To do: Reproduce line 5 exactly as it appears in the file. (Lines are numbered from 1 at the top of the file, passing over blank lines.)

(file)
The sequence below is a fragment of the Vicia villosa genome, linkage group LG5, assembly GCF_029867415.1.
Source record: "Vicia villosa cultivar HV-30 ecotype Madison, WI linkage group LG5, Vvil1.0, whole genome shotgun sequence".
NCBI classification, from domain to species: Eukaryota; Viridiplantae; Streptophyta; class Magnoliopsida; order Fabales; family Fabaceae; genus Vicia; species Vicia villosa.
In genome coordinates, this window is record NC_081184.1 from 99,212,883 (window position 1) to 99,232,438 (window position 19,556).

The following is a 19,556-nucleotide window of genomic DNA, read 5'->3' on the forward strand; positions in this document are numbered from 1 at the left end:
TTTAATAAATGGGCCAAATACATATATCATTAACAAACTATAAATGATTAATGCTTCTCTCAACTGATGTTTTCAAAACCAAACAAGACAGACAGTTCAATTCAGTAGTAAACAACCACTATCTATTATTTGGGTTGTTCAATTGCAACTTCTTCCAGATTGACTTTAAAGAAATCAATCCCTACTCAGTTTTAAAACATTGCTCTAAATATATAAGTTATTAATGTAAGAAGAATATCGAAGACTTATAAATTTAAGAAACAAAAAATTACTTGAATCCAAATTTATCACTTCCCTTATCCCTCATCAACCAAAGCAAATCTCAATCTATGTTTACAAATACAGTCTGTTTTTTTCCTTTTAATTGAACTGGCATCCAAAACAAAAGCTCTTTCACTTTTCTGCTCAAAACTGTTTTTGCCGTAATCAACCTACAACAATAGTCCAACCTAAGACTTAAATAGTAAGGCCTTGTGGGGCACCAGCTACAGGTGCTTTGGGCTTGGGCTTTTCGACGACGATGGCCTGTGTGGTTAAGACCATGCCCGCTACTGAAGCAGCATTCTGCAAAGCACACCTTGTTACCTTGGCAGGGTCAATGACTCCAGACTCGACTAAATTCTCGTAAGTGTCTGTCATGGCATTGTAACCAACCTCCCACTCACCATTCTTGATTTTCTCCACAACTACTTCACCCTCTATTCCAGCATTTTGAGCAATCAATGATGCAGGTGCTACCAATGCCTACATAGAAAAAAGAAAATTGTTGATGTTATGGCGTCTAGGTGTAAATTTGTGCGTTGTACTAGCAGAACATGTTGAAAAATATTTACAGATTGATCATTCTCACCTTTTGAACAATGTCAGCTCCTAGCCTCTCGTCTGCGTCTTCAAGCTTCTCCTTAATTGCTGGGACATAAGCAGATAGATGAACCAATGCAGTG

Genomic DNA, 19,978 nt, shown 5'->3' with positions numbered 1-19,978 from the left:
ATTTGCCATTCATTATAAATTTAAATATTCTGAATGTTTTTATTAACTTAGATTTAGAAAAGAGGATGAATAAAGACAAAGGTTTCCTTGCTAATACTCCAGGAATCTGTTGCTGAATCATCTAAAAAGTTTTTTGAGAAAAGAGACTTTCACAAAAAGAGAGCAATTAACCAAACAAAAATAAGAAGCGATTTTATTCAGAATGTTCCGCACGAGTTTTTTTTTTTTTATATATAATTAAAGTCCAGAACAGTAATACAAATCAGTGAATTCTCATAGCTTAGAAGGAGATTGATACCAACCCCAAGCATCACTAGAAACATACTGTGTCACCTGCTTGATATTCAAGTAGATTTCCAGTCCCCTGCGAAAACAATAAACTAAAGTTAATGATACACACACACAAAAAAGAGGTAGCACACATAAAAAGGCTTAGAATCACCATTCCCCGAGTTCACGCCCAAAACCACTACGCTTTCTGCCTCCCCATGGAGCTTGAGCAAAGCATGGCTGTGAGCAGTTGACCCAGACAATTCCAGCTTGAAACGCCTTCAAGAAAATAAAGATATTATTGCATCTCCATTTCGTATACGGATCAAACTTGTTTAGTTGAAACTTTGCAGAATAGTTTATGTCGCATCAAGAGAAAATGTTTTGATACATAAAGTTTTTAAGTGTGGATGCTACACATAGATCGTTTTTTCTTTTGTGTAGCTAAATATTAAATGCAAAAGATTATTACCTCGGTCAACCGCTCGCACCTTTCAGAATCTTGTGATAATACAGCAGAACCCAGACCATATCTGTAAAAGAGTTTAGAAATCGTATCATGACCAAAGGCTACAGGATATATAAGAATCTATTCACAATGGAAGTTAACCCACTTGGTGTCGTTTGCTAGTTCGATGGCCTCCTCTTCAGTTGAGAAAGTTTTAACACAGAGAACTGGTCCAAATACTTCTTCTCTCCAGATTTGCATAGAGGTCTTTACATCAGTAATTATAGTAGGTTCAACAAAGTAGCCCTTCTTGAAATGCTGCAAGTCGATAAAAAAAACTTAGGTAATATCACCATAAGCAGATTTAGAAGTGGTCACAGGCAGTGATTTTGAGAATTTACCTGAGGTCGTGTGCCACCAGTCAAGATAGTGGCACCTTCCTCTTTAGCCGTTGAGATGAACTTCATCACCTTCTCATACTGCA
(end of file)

The following is a 19,556-nucleotide window of genomic DNA, read 5'->3' on the forward strand; positions in this document are numbered from 1 at the left end: